Once I was happy with the layout, I pinned and stitched the panels into columns. I then sewed the green stripping to the central column before sewing the outer columns into place.

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Making Sure the Panels Align

The next step was to sew on the outer stripping border to complete the quilt top. Once that was done, I started tracing my quilting pattern onto the stripping with a washable fabric marker. I used two different templates: one that I cut out of a cardboard piece for the smaller stripping pieces to use as a stencil; and another that I placed under the material and traced through on the outer borders. I wanted to go with a vine design to stick with the quilt theme, which in hindsight wasn’t the best idea since this was my first attempt at quilting and swirls aren’t the easiest pattern to deal with.

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Quilt Pattern Transfer

I did do a quick test block on scrap fabric, with some batting, to make sure I had the tension set up okay and practice with the swirly vine pattern. NOTE: Machine quilting a small scrap is A LOT easier than working with a toddler-sized quilt.

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Pattern Test Scrap

The next step was to lay the backing material wrong side up, place the batting on it, and then lay the quilt top down. I hand-basted the pieces together so they wouldn’t shift, working from the center out. And then, I started quilting my design, starting from the middle and working my way out.

I wish I could say things went smoothly, but they didn’t. The bobbin tension kept going wonky on me, the basting didn’t entirely stop the fabric from shifting, and the machine ceased up and needed some TLC.

Once the quilting was complete, I decided to bind the edges by folding the backing to the front to give it a bit more dimension. I used a 3/4″ double-fold that I stitched to the top using a blanket stitch on my machine. About halfway around, my needle broke. I replaced the needle and finished up, and I’m mostly pleased with the end result (as long as I don’t look at the back).

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Final Quilt after Washing

I’m thankful I got some good advice from my mom on pulling this together, and I can’t wait to start my next quilting project. Thanks to Aunt Becky, I know exactly where to look for fabric deals, and with the project books Aunt Pat gave me, I’ll have plenty of ideas to get my creative juices flowing.

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DIY: Converting a Shoe Rack to a Bookcase

I’ve been having the hardest time finding bookcases to organize the mountains of books in our house. Most of the ones I find are either cheaply constructed and likely to sag under the weight of our tomes, or are priced far more than I want to spend. I’ve taken to scouring resale shops, hoping to find something magical and reasonably priced that will fit the bill.

This past Tuesday, my 4-year-0old and I stopped into the local Goodwill, and came across an old wooden shoe rack that was in dusty, but good condition. I thought maybe, maybe it could be a bookcase, but I wasn’t sure. I wandered around the rest of the furniture section, while I thought about whether or not it was worth the $19 price tag. It was sturdy. Unfinished. It had potential. And it would be perfect for storing my son’s board books. I drifted back and gave it another look.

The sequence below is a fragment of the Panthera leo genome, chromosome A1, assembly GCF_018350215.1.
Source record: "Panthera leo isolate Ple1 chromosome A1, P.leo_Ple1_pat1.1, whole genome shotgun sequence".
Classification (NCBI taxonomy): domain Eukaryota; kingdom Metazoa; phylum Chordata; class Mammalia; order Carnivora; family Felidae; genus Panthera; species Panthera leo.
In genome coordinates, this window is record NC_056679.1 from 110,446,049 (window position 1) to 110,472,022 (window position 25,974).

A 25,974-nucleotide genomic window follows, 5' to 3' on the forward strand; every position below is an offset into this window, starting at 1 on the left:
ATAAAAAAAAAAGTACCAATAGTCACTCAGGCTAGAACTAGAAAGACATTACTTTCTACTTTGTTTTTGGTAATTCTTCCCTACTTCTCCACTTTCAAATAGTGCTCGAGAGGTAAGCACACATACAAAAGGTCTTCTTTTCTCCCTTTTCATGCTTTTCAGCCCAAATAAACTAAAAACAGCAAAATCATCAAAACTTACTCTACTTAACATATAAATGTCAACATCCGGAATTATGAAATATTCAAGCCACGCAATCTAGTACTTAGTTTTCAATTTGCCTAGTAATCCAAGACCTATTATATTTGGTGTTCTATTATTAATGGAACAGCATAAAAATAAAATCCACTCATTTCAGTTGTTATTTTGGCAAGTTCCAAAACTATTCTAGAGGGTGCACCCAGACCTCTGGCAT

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The Unfinished Shoe Rack

“Do you think it would make you a good bookcase?” I asked my son.

He grinned. “Can we paint it purple?”

I was sold.

We bought the shoe rack, and stopped by the arts and crafts store on the way home to pick up supplies. Spray paint would have been easier, but my son wanted to help, so I picked up some acrylic hobby paint, foam brushes, and a clear, non-yellowing varnish to give it some durability. With some coupons, it cost us just under $10 for supplies.

My son helped me apply two coats of the DecoArt Americana Dioxazine Purple paint he selected, and then I applied two coats of gloss varnish.

The paint job wasn’t perfect since it was his first time trying to paint furniture, but it didn’t matter. The minute he saw the finished result, he gave me a huge hug. “I love it, Mom!”

 

It took about 12 hours to dry completely, and then we moved it to his room to load it up with books. The shelves aren’t large enough to handle the tall books, but they’re perfect for board books and anything around the size of a Little Golden Book. As he gets older, it should work great for paperbacks and some hardcovers.

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Shoe rack bookcase

 

It turns out Pinterest has a ton of ideas on how to turn a bookcase into a shoe rack, but nothing about converting a shoe rack to a bookcase. The good news is that it’s easy enough to do, though, with a little paint and time (and help, if you can get it). And for less than $30…I think it’s great.

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Stop, Drop & Roll

Yesterday, I blogged about some of my new writing projects (a contemporary baseball romance and a Regency romance), and shared Burn Story #1: The Incredible Hulk Burn. Today, I have another memorable burn story to share with you, but first, I’d like to present some statistics so we can all be in the right frame of mind for my tale.

  • Odds of being struck by lightning in your life-time: 1 in 3,000*
  • Odds of becoming President of the United States: 1 in 10,000,000*
  • Odds of winning the Powerball jackpot: 1 in 175,000,000*
  • Odds of being badly burned by a rogue popcorn kernel: 1 in 1,000,000,000 (<-I made this up, but it has to be somewhere around there)